46RH: The 46RH four speed automatic transmission was used in 1993 to 1995 Jeep Grand Cherokees with 5.2L engines.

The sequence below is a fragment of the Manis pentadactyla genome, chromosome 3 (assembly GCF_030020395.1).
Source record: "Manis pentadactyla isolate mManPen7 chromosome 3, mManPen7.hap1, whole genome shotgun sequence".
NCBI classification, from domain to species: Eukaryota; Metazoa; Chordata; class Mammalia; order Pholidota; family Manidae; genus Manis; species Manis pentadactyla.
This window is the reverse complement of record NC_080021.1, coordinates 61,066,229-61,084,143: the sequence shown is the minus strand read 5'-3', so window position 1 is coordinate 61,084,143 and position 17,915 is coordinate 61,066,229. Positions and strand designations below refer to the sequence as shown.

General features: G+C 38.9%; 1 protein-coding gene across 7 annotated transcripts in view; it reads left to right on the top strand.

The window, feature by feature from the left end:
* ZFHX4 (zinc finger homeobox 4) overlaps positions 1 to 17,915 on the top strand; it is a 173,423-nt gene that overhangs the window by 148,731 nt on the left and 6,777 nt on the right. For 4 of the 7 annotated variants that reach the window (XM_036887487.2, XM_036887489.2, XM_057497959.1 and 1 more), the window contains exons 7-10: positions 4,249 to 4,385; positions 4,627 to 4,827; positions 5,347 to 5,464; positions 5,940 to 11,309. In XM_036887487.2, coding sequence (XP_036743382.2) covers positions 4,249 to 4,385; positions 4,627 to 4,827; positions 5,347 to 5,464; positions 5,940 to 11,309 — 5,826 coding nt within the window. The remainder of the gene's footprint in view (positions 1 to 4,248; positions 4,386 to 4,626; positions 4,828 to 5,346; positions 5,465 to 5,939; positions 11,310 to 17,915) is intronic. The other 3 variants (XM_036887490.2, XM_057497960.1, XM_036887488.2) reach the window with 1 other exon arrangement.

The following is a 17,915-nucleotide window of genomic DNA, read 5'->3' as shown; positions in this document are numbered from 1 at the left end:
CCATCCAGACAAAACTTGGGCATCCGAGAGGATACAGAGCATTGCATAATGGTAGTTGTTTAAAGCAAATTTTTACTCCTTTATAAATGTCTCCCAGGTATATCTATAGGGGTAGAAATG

It worked. Still very stuck with no signs of coming loose and I did it about a month ago. Just dont use too much and apply it with a little paint brush like an artist would use. You can always add more, but if you use too much, it will look messy. I used a little much in two places and when it expanded, you could see the yellow foam it makes at the edge of the fabric. But I just shaved it off with a razor blade and it looks fine. After doing the outside, gluing the glass to the fabric, i also glued the headliner in place as well. I lowered the top a few inches to take the pressure off, and put just a little glue in the track around the inside of the window, then put the edge of the headliner in the track. Left it overnight and it has not come loose since. I think getting this headliner reattached is important cause the headliner actually pulls the glass against the fabric top, which takes pressure off of the glue holding the window in place. In retrospect, maybe if i had fixed the headliner earlier, the window might not have come unglued in the first place. Shame on VW for not dealing with this issue better. Replacing the entire top is ridiculous!